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New community values

Gabriela Leskur | Thursday, February 7, 2013



Scene Writer

The NBC comedy “Community” will begin its fourth season today, February 7th, at 8 p.m.

If you spend most of your time on websites like Reddit, Hulu, Tumblr, and Twitter, you are probably aware of “Community.”

However, if you spend most of your time watching TV shows on an actual TV and reading news in an actual newspaper, you probably have never heard of the show.

The fact that “Community” dominates in the digital world and whimpers in the real world is exactly why the show is worthy of a fourth season and why the show is worthy of your time. “Community” is centered on seven misfits who attend subpar Greendale Community College. At this point, they’ve all pretty much failed in life in one way or another. 

Whether it be failed marriages, failed businesses, or failed attempts at convincing the State Bar Association that their degrees are real, each character has come up short in some undeniable way.

What starts as a makeshift Spanish study group soon abandons all pretenses of homework or academic success. These seven losers came together looking for an “A,” but instead, they find a family.

The premise seems pretty basic. Yet, there is nothing traditional about “Community.”

Unlike your normal feel good comedy, “Community” doesn’t simply make jokes for laughs. 

Every analogy, every reference to pop culture serves a meaningful purpose and furthers character development. Each joke not only makes you laugh, but makes you think. And unlike most half-hour comedies, many plot lines ebb and flow, building on obscure points in past episodes and even past seasons. 

However, to fully understand “Community” and to fully appreciate it, you can’t just tune in on a random Thursday. You really have to commit: start from episode one and stick it out.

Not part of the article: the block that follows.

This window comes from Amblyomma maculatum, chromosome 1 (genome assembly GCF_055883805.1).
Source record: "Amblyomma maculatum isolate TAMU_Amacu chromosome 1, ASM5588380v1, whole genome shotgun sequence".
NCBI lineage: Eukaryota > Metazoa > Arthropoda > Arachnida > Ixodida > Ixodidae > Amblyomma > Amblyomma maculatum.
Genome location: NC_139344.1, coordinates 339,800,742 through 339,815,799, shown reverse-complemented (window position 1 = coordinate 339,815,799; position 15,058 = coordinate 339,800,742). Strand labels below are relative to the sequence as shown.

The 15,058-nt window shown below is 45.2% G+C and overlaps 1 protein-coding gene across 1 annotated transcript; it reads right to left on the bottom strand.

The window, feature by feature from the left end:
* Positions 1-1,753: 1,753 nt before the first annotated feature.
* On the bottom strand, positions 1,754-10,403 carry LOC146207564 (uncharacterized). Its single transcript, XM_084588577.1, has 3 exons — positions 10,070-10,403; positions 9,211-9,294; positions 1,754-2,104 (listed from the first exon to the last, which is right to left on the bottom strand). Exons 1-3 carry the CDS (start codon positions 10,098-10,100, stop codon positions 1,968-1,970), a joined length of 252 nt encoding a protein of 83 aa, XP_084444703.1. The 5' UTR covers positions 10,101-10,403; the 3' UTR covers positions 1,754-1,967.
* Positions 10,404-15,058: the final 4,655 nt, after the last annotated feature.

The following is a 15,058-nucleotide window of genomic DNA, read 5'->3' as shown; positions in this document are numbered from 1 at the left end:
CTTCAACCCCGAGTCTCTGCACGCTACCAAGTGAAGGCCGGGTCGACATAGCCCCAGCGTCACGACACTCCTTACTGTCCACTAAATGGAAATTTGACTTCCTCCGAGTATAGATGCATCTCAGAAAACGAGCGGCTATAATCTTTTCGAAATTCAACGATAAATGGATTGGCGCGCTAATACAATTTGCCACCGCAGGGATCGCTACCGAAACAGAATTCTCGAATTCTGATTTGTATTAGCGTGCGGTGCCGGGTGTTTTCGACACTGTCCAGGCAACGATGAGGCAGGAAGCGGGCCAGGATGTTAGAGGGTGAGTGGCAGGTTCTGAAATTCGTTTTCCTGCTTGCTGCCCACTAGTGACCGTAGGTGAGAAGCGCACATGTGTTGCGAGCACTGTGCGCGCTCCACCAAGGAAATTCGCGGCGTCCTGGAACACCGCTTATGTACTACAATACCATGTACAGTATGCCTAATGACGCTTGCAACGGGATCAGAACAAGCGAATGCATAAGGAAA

If one is willing to put in the effort, “Community” proves to be a worthwhile comedy that speaks depths on friendship and on the meaning of life itself while tickling your funny bone simultaneously.

Yet, few people are willing to put in that effort, as shown by the show’s low viewer turnout.

Here’s where “Community” gets interesting: the power of the minority.

Although not many families are sitting around their TVs watching “Community,” the online fanbase is astonishing. This fanbase minority possesses unprecedented power over NBC executives.

In terms of ratings, there is no real reason “Community” should be coming back for its fourth season. To be blunt, compared to shows like “The Big Bang Theory” and “Two and a Half Men,” no one watches “Community,” despite it’s critical fame.

The third season hit a substantial drag with viewers and continued to slip down the primetime totem pole. 

However, the fans refused to let “Community” off the air. The fans of “Community” joined together last season on Hulu and led “Community” to win the acclaimed “Best of Show” honor. When NBC considered removing “Community” from the 2012-2013 program, hoards of fans showed up to protest at 30 Rockefeller in New York City.

 The fans’ vigor and tenacity for “Community” are inspiring and effective. Without these fans, “Community” would have died long ago.

Although renewed for its fourth season, this miraculous resurrection comes with uncertainty. The new season beckons in a new age for “Community.” The show’s creator, Dan Harmon, will not be coming back. One of the seven misfits, played by Chevy Chase, will be leaving the cast. 

Further, the show is apparently undergoing some extreme changes in style and in spirit in attempts to find a wider audience.

New viewers might like the new tone of the show-which is rumored to be more light and typical of primetime comedy. But will the old viewers?

When the season premieres tonight, the question will be whether the show’s new strategy will work to pull in new viewers and maintain the loyal. Perhaps though, the fans that kept the show on air will be sacrificed for better viewership.

If you haven’t watched “Community” before, tune in tonight. My bet is that the show will win you over. And hopefully, it will win me back.

Contact Gabriela Leskur at